Heparin-Induced Thrombocytopenia and Vascular Surgery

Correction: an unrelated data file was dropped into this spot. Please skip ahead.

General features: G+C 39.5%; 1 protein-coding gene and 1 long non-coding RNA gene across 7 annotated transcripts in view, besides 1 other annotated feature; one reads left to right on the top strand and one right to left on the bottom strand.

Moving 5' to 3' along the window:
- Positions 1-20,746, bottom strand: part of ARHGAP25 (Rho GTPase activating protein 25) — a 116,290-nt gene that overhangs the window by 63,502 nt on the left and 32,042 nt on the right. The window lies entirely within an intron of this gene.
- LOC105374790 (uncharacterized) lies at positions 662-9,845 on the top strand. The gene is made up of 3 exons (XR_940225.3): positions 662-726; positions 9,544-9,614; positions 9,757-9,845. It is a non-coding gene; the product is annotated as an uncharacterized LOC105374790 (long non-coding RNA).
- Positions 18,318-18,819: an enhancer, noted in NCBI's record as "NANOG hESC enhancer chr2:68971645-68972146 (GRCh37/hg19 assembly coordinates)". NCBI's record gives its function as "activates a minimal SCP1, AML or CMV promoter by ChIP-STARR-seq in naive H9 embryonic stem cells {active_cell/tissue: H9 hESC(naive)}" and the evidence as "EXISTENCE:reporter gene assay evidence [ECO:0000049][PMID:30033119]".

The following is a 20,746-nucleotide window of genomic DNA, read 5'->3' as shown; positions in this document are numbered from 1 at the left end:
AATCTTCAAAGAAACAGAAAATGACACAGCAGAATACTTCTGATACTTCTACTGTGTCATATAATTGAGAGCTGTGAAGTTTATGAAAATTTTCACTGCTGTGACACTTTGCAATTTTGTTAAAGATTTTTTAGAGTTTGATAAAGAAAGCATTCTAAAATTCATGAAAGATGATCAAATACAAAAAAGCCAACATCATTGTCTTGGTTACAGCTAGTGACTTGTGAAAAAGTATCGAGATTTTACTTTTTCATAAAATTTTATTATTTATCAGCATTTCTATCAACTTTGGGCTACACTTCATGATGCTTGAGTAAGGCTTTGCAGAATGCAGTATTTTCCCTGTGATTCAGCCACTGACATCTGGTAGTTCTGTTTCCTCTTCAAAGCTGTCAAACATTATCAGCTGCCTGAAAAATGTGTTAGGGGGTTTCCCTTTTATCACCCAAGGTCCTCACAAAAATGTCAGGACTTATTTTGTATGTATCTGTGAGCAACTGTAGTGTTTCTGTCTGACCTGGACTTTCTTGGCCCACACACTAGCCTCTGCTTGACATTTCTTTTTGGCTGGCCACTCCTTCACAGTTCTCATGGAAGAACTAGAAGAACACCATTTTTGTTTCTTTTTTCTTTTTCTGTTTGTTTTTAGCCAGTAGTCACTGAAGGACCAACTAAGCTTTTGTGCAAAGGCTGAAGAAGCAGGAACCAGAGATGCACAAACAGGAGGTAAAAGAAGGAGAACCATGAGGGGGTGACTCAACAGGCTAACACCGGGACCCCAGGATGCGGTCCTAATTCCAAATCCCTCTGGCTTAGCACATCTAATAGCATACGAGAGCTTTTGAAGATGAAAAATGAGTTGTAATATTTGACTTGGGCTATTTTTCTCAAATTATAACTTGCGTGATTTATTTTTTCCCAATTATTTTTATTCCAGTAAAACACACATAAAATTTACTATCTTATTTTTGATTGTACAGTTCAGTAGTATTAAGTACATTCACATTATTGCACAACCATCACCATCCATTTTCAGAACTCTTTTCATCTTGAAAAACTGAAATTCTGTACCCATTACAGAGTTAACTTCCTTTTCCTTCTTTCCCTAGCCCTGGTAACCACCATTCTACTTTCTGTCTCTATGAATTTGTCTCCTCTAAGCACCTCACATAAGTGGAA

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Heparin-induced thrombocytopenia (HIT) is of special interest to vascular surgeons as heparin is the predominant anticoagulant used before, during, and after vascular surgery. Further, the prothrombotic nature of this antibody-mediated disorder leads to a high frequency of limb ischemia due to large arterial occlusion by platelet-rich ("white") clots or because of extensive venous thrombosis involving large veins and small venules. This latter syndrome has been associated with coumarin anticoagulation of HIT-associated deep-vein thrombosis (coumarin-induced venous limb gangrene). Non-heparin anticoagulants, such as the direct thrombin inhibitors (lepirudin, argatroban), may be needed for intraoperative management of a patient with suspected acute HIT who requires vascular surgery. The transience of HIT antibodies provides a rationale for intraoperative use of heparin in a patient who has recovered from HIT and in whom HIT antibodies are no longer detectable.
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